Place and Duration of Study: Survey was conducted between 1, August – 30, December 2019 with the interval of one month in major honey producing peasant associations representing diverse ecological zones of Ari district of South Western Ethiopia.

Methodology: The assessment on abundance and status was made from of half kilogram of fresh and dry honey comb samples that were taken from 720 farmer’s hives of four peasant associations using taxonomic key of books related to arthropod pests and diseases of honey bee.

Results: Five species of predators and parasitoids belonging to four orders were recorded. Of these 76.63% accounts for small hive beetles, followed ants (38.31%) and wasps (19.92%). Besides, six type’s diseases of honey bee caused by different pathogens were recorded. Of which, Chalk brood, other virosis, European foulbrood and American foulbrood, respectively were the most frequently occurring. In terms of the status, the diseases of honey bee were in the following orders, i.e., Chalk brood > other virosis > European foulbrood > American foulbrood > Sac Brood Virus, while their pests were in the following orders, i.e., Small hive beetles > Ants > Wasps > Wax moths > Spiders.

Conclusion: Arthropod pests and diseases were the most important constraints of honey colony and honey production in the study areas. Thus, it is important to design and implement effective management strategies to reduce loss of honey colony and honey production in the study area.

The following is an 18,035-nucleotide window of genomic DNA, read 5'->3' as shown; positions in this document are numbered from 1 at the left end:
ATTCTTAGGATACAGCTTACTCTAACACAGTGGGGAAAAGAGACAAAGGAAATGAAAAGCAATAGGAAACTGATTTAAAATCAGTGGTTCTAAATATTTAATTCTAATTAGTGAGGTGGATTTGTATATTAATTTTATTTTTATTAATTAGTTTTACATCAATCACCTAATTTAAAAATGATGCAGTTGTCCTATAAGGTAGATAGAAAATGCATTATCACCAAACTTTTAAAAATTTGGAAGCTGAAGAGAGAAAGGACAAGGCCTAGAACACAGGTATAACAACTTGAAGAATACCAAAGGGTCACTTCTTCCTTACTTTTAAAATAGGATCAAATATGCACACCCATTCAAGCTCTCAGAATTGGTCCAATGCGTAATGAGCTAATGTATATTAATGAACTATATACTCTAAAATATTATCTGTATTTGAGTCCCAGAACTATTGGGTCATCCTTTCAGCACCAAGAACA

Open Access Original Research Article

Identification and Characterization of Natural Habitats of Electrochemically Active Bacteria

Yana Mersinkova, Hyusein Yemendzhiev

Journal of Advances in Biology & Biotechnology, Page 19-25
DOI: 10.9734/jabb/2020/v23i130135

Aims: This study aims to define criteria for the main physical and chemical characteristics of the environmental niches populated with electrochemically active microorganisms, capable to perform anaerobic respiration and potentially used in Bio-electrochemical systems such as Microbial Fuel Cells.  

Study Design: In this study, specific parameters of the environment in water bodies (such as lakes, streams etc.) and their bottom layers are analyzed. The main parameters of interest include the concentration of dissolved oxygen in the water column, the organic matter content in the sediments and the presence of alternative electron acceptors (such as iron and manganese ions) to support anaerobic respiration. Sediment microorganisms are characterized for their electrochemical and biodegradation activity.

Place and Duration of Study: The tested sediment and water samples were collected from "Poda" Protected Site located on the outfall of Lake “Uzungeren”, south of City of Burgas, Bulgaria.